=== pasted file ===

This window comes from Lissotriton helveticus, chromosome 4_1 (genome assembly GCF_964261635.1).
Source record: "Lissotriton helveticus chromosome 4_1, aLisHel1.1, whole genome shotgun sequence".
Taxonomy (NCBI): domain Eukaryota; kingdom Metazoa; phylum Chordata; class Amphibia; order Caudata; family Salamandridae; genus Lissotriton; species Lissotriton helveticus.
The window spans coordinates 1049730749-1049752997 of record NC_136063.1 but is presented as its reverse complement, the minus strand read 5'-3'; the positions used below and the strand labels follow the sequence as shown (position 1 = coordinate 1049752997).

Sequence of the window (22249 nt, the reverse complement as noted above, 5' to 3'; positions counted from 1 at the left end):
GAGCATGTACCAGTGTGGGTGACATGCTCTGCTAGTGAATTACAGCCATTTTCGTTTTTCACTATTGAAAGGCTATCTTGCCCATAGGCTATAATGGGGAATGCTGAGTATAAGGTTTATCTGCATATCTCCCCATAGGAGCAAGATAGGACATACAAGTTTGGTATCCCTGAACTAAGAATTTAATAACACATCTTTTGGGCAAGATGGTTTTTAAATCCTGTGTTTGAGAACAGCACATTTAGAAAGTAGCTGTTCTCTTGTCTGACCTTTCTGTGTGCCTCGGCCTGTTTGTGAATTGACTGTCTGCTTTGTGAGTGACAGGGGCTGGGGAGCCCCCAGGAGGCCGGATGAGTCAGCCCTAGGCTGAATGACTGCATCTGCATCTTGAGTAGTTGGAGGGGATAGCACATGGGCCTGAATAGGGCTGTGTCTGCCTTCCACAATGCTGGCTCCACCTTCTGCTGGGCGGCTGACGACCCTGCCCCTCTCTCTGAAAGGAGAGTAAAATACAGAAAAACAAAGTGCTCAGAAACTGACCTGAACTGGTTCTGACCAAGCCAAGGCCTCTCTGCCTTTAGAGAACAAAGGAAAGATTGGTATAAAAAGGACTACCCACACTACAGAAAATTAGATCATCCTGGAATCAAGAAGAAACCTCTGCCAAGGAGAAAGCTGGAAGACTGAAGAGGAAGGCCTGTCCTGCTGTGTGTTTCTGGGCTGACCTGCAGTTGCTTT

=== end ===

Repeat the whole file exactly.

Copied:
This window comes from Lissotriton helveticus, chromosome 4_1 (genome assembly GCF_964261635.1).
Source record: "Lissotriton helveticus chromosome 4_1, aLisHel1.1, whole genome shotgun sequence".
Taxonomy (NCBI): domain Eukaryota; kingdom Metazoa; phylum Chordata; class Amphibia; order Caudata; family Salamandridae; genus Lissotriton; species Lissotriton helveticus.
The window spans coordinates 1049730749-1049752997 of record NC_136063.1 but is presented as its reverse complement, the minus strand read 5'-3'; the positions used below and the strand labels follow the sequence as shown (position 1 = coordinate 1049752997).

Sequence of the window (22249 nt, the reverse complement as noted above, 5' to 3'; positions counted from 1 at the left end):
GAGCATGTACCAGTGTGGGTGACATGCTCTGCTAGTGAATTACAGCCATTTTCGTTTTTCACTATTGAAAGGCTATCTTGCCCATAGGCTATAATGGGGAATGCTGAGTATAAGGTTTATCTGCATATCTCCCCATAGGAGCAAGATAGGACATACAAGTTTGGTATCCCTGAACTAAGAATTTAATAACACATCTTTTGGGCAAGATGGTTTTTAAATCCTGTGTTTGAGAACAGCACATTTAGAAAGTAGCTGTTCTCTTGTCTGACCTTTCTGTGTGCCTCGGCCTGTTTGTGAATTGACTGTCTGCTTTGTGAGTGACAGGGGCTGGGGAGCCCCCAGGAGGCCGGATGAGTCAGCCCTAGGCTGAATGACTGCATCTGCATCTTGAGTAGTTGGAGGGGATAGCACATGGGCCTGAATAGGGCTGTGTCTGCCTTCCACAATGCTGGCTCCACCTTCTGCTGGGCGGCTGACGACCCTGCCCCTCTCTCTGAAAGGAGAGTAAAATACAGAAAAACAAAGTGCTCAGAAACTGACCTGAACTGGTTCTGACCAAGCCAAGGCCTCTCTGCCTTTAGAGAACAAAGGAAAGATTGGTATAAAAAGGACTACCCACACTACAGAAAATTAGATCATCCTGGAATCAAGAAGAAACCTCTGCCAAGGAGAAAGCTGGAAGACTGAAGAGGAAGGCCTGTCCTGCTGTGTGTTTCTGGGCTGACCTGCAGTTGCTTT